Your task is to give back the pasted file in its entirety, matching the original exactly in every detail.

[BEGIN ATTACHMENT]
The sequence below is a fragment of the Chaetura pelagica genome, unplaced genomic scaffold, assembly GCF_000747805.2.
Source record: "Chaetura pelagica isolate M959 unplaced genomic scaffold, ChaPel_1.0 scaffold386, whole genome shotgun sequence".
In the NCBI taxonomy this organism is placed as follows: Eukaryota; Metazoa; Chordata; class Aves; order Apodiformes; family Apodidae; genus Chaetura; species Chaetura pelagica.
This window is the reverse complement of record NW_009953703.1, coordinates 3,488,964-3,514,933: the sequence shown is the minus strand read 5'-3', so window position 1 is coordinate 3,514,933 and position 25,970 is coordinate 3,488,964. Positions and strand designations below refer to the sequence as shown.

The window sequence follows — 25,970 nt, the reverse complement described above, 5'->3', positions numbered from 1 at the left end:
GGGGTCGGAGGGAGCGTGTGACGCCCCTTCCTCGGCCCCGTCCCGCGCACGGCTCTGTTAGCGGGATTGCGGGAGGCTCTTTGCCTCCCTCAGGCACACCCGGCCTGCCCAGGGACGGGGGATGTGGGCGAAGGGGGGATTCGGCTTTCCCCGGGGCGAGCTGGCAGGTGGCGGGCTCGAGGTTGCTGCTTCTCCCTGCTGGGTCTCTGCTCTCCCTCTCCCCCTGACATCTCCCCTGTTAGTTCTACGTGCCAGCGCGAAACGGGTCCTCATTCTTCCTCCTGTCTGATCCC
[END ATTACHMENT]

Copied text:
The sequence below is a fragment of the Chaetura pelagica genome, unplaced genomic scaffold, assembly GCF_000747805.2.
Source record: "Chaetura pelagica isolate M959 unplaced genomic scaffold, ChaPel_1.0 scaffold386, whole genome shotgun sequence".
In the NCBI taxonomy this organism is placed as follows: Eukaryota; Metazoa; Chordata; class Aves; order Apodiformes; family Apodidae; genus Chaetura; species Chaetura pelagica.
This window is the reverse complement of record NW_009953703.1, coordinates 3,488,964-3,514,933: the sequence shown is the minus strand read 5'-3', so window position 1 is coordinate 3,514,933 and position 25,970 is coordinate 3,488,964. Positions and strand designations below refer to the sequence as shown.

The window sequence follows — 25,970 nt, the reverse complement described above, 5'->3', positions numbered from 1 at the left end:
GGGGTCGGAGGGAGCGTGTGACGCCCCTTCCTCGGCCCCGTCCCGCGCACGGCTCTGTTAGCGGGATTGCGGGAGGCTCTTTGCCTCCCTCAGGCACACCCGGCCTGCCCAGGGACGGGGGATGTGGGCGAAGGGGGGATTCGGCTTTCCCCGGGGCGAGCTGGCAGGTGGCGGGCTCGAGGTTGCTGCTTCTCCCTGCTGGGTCTCTGCTCTCCCTCTCCCCCTGACATCTCCCCTGTTAGTTCTACGTGCCAGCGCGAAACGGGTCCTCATTCTTCCTCCTGTCTGATCCC